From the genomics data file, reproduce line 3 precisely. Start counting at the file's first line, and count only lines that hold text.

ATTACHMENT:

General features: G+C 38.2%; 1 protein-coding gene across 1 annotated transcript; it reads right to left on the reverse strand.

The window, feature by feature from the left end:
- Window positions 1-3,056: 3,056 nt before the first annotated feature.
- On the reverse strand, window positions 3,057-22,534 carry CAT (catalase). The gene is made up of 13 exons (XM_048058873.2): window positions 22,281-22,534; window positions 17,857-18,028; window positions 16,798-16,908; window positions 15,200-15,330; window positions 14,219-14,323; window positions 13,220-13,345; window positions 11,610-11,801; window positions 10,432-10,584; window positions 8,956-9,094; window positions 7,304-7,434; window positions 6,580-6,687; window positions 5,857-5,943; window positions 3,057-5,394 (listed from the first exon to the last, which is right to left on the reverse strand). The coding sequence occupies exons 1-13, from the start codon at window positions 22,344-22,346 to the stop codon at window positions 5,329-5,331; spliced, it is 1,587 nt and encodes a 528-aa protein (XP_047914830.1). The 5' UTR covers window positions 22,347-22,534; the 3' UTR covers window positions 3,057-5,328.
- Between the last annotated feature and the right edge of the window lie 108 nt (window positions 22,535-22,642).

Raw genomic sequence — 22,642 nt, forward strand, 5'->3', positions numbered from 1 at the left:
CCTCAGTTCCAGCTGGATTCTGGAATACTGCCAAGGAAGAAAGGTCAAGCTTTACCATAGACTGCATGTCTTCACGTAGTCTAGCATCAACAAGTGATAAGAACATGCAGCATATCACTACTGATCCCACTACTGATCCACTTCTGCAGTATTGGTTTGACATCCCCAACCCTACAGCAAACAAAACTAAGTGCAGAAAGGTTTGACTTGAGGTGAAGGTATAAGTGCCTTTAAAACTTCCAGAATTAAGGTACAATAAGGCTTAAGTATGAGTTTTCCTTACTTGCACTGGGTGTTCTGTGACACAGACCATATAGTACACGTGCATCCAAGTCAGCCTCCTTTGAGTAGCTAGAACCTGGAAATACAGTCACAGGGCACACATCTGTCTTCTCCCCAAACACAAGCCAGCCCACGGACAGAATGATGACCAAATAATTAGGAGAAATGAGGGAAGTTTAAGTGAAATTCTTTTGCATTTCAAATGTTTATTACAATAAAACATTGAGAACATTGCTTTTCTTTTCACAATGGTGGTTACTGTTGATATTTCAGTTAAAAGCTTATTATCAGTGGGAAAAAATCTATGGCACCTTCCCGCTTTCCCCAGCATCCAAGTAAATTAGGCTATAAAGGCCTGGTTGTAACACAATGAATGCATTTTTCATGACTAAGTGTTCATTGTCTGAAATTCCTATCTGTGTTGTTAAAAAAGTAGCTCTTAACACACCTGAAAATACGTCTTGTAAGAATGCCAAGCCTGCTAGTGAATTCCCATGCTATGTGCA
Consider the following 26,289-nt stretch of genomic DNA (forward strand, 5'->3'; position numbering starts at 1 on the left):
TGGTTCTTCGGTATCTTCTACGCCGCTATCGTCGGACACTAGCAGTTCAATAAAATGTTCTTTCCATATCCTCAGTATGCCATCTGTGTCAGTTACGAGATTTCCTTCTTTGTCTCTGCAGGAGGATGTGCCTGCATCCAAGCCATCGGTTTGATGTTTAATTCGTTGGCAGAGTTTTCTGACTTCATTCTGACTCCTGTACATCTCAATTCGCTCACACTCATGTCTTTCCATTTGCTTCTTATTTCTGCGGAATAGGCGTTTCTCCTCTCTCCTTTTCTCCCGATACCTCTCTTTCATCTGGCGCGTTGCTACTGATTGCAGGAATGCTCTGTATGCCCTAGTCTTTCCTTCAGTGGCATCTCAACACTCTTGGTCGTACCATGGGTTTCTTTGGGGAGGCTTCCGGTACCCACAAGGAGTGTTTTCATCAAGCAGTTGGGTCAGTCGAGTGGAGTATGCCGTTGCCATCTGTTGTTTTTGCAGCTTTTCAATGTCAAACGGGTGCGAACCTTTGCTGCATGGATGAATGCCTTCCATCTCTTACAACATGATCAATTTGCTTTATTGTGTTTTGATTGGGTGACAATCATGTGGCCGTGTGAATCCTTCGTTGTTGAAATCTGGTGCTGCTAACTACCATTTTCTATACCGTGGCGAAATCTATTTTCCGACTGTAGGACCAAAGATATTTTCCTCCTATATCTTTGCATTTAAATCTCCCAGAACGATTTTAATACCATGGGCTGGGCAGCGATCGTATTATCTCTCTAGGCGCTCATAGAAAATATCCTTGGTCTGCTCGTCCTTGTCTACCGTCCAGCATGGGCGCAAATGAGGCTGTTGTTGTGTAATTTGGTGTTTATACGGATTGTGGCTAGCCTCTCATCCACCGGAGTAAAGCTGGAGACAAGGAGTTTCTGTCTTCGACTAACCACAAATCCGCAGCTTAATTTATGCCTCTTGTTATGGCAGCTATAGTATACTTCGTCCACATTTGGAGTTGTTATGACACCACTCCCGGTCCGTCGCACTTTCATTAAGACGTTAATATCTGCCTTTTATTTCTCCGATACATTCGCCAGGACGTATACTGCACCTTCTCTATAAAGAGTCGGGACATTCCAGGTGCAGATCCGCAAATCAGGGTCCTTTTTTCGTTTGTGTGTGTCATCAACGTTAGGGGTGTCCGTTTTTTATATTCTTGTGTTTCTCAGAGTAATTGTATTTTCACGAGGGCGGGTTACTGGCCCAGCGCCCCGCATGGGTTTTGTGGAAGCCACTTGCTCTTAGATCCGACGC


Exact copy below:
- Window positions 1-3,056: 3,056 nt before the first annotated feature.